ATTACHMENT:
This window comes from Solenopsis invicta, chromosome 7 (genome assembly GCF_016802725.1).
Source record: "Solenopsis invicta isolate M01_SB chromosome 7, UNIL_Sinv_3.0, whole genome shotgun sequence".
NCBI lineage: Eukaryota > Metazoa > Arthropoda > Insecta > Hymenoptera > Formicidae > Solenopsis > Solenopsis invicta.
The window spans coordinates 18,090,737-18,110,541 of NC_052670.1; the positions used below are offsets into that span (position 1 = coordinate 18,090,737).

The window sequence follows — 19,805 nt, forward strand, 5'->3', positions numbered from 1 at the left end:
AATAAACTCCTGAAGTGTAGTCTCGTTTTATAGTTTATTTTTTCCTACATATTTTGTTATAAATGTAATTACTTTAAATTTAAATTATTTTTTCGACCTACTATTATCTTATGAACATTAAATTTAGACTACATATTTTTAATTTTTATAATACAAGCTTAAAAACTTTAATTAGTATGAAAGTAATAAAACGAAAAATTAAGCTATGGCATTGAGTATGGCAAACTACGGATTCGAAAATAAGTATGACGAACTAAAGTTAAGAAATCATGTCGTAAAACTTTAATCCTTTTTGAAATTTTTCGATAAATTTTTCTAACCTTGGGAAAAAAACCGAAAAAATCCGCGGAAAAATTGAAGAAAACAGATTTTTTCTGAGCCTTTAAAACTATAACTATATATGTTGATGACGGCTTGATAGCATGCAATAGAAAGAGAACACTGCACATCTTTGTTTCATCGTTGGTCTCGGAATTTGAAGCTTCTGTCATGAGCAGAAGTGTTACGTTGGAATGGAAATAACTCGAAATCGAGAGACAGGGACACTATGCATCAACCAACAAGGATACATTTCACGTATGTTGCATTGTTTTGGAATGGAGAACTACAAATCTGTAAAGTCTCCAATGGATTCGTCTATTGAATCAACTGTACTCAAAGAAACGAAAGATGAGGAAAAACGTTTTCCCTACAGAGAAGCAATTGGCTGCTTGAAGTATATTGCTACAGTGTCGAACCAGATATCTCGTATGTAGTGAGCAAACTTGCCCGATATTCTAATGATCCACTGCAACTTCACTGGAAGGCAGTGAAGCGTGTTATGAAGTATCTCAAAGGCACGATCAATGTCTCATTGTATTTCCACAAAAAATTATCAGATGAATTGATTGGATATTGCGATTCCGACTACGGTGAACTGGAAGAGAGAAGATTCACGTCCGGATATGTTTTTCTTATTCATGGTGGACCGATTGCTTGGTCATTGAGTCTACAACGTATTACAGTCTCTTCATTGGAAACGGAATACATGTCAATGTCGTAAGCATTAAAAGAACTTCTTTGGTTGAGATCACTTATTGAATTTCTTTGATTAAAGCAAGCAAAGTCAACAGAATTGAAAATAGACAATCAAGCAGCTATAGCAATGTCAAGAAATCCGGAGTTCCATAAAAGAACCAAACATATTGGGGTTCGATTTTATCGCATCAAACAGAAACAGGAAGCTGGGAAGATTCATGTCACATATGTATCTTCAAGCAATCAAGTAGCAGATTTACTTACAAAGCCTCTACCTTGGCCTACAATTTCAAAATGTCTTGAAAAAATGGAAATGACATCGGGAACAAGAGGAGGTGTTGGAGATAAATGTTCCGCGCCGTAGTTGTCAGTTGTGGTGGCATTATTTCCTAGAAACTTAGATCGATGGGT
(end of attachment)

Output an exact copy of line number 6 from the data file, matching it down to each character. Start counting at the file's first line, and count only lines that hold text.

AATAAACTCCTGAAGTGTAGTCTCGTTTTATAGTTTATTTTTTCCTACATATTTTGTTATAAATGTAATTACTTTAAATTTAAATTATTTTTTCGACCTACTATTATCTTATGAACATTAAATTTAGACTACATATTTTTAATTTTTATAATACAAGCTTAAAAACTTTAATTAGTATGAAAGTAATAAAACGAAAAATTAAGCTATGGCATTGAGTATGGCAAACTACGGATTCGAAAATAAGTATGACGAACTAAAGTTAAGAAATCATGTCGTAAAACTTTAATCCTTTTTGAAATTTTTCGATAAATTTTTCTAACCTTGGGAAAAAAACCGAAAAAATCCGCGGAAAAATTGAAGAAAACAGATTTTTTCTGAGCCTTTAAAACTATAACTATATATGTTGATGACGGCTTGATAGCATGCAATAGAAAGAGAACACTGCACATCTTTGTTTCATCGTTGGTCTCGGAATTTGAAGCTTCTGTCATGAGCAGAAGTGTTACGTTGGAATGGAAATAACTCGAAATCGAGAGACAGGGACACTATGCATCAACCAACAAGGATACATTTCACGTATGTTGCATTGTTTTGGAATGGAGAACTACAAATCTGTAAAGTCTCCAATGGATTCGTCTATTGAATCAACTGTACTCAAAGAAACGAAAGATGAGGAAAAACGTTTTCCCTACAGAGAAGCAATTGGCTGCTTGAAGTATATTGCTACAGTGTCGAACCAGATATCTCGTATGTAGTGAGCAAACTTGCCCGATATTCTAATGATCCACTGCAACTTCACTGGAAGGCAGTGAAGCGTGTTATGAAGTATCTCAAAGGCACGATCAATGTCTCATTGTATTTCCACAAAAAATTATCAGATGAATTGATTGGATATTGCGATTCCGACTACGGTGAACTGGAAGAGAGAAGATTCACGTCCGGATATGTTTTTCTTATTCATGGTGGACCGATTGCTTGGTCATTGAGTCTACAACGTATTACAGTCTCTTCATTGGAAACGGAATACATGTCAATGTCGTAAGCATTAAAAGAACTTCTTTGGTTGAGATCACTTATTGAATTTCTTTGATTAAAGCAAGCAAAGTCAACAGAATTGAAAATAGACAATCAAGCAGCTATAGCAATGTCAAGAAATCCGGAGTTCCATAAAAGAACCAAACATATTGGGGTTCGATTTTATCGCATCAAACAGAAACAGGAAGCTGGGAAGATTCATGTCACATATGTATCTTCAAGCAATCAAGTAGCAGATTTACTTACAAAGCCTCTACCTTGGCCTACAATTTCAAAATGTCTTGAAAAAATGGAAATGACATCGGGAACAAGAGGAGGTGTTGGAGATAAATGTTCCGCGCCGTAGTTGTCAGTTGTGGTGGCATTATTTCCTAGAAACTTAGATCGATGGGT